THE building boom is looking less cheery for contractors who face soaring material costs, labour shortages and squeezed margins, as ever-increasing numbers of firms compete for a share of the spoils. There is also a fear in the industry that the...
THE building boom is looking less cheery for contractors who face soaring material costs, labour shortages and squeezed margins, as ever-increasing numbers of firms compete for a share of the spoils.
There is also a fear in the industry that the sudden sharp rise in demand could fall just as suddenly, leaving firms saddled with more staff and other resources than they need.
Builders are already constructing private homes with more to come, given the bumper supply of state land that has been released. But now they have a new source of additional demand to contend with, in the form of a huge ramp-up in Housing Board projects.
The National Development Ministry announced last month that an additional 3,000 Build-to-Order (BTO) flats will be launched this year, bringing the total to a record 25,000 units this year.
Compare that with 2009, when only about 9,000 BTO flats were launched, while there were 16,100 last year.
A Kim Eng report estimates these additional BTO units this year will be worth about $380 million in construction revenue.
National Development Minister Khaw Boon Wan also committed to keeping up the pace next year, implying that an unprecedented 50,000 HDB flats could be launched in just two years.
At first glance, this spells a golden era for developers, with a wealth of new contracts in the offing.
But concerns are surfacing among industry players that this demand spike, together with a tight labour supply and limited resources, could send costs soaring.
Factor in the larger pool of developers - many came here for the integrated resorts contracts and have stayed on - and you have a recipe for tighter margins.
Mr Pek Lian Guan, executive director and chief executive of property and construction group Tiong Seng Holdings, noted that tender prices have 'dived' this year due to competitive bidding.
Yet at the same time, raw materials costs have shot up and foreign worker levies have increased.
Mr Pek cautioned that ramping up BTO flat construction to clear the backlog of demand will also increase costs, but if construction demand drops in two years, the industry might be hit.
'For us in construction, we prefer a more steady market because if you increase your demand suddenly, the industry has to respond by building its capacity,' he said.
'When a contractor builds his capacity, of course, it's more costly, so prices will go up. If two years later you shrink your programme after they've built their capacity, then what are they going to do?'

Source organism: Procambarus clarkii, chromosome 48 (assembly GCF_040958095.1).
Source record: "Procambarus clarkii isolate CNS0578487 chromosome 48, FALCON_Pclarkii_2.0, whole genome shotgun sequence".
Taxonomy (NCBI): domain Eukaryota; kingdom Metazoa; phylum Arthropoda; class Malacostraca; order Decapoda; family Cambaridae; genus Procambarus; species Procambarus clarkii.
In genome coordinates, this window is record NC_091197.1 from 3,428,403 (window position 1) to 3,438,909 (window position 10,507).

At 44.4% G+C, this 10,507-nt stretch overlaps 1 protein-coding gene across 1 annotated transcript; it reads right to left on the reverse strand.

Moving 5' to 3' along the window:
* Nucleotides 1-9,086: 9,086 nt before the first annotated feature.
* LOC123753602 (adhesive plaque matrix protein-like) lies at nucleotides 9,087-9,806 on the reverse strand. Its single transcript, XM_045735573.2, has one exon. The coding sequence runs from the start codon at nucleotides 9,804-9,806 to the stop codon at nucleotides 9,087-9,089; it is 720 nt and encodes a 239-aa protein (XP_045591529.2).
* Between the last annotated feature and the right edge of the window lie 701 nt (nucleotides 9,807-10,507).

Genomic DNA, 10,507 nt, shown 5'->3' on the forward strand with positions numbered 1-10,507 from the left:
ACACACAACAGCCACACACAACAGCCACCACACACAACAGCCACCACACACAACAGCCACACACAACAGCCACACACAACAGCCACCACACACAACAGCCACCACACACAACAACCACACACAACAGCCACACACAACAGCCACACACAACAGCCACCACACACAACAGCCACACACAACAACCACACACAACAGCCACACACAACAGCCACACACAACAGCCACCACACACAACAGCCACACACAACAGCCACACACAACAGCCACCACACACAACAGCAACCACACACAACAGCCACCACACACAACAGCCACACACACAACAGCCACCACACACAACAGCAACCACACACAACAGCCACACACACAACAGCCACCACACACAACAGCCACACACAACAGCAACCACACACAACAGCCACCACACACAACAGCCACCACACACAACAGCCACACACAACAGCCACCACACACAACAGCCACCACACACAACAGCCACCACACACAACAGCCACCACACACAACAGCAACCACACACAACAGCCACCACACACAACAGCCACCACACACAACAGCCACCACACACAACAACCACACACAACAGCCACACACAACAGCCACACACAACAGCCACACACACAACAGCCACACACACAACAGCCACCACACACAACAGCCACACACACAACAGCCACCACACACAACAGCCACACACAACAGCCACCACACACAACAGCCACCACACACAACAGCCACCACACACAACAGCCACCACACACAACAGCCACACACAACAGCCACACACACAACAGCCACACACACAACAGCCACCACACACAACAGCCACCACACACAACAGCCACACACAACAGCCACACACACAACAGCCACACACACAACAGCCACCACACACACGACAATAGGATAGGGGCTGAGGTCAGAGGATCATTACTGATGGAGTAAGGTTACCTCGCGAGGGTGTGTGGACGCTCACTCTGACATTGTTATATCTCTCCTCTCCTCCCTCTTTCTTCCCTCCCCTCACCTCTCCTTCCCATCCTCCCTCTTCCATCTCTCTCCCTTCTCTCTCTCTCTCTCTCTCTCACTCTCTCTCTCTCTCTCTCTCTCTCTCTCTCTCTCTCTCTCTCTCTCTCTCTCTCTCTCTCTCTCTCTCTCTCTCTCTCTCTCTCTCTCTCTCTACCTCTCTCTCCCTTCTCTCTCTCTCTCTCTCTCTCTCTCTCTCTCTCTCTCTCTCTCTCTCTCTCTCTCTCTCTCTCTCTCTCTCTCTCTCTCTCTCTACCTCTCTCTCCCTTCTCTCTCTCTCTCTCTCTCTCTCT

EL Development managing director Lim Yew Soon said building costs have risen by at least 10 per cent from a year ago, but many firms have absorbed the higher charges in a bid to secure contracts in a more competitive landscape.
'Especially with this push for productivity, we need to invest more in machinery as well. Yet we're not sure if construction demand might be as strong down the road, so this is a concern for all builders,' added Mr Lim.
Singapore Contractors Association president Ho Nyok Yong noted that while some of the cost increases can be passed on to developers of new projects, builders will have to bear the pain with projects secured earlier.
When there are plenty of contracts up for grabs, firms employ more people and invest in new technologies, but if the industry then slows suddenly, it will be a 'big problem', he added.
'There's always a risk in expanding the construction business too quickly, and we've constantly reminded our members to do so in a more careful manner with proper planning.
'A gradual growth of the industry is best for contractors so we can continue to retain skilled workers, engineers and professionals in the industry. We don't want a roller-coaster scenario, which will make the industry unsustainable.'
A Building and Construction Authority spokesman said the HDB ramp-up of supply is likely to have some impact on overall construction demand in the next three years.
But the most significant impact will be felt more in the public housing segment itself, with short-term pressures on the pool of regular contractors bidding for HDB jobs.
It said the HDB will seek to expand the pool of contractors tendering for its projects.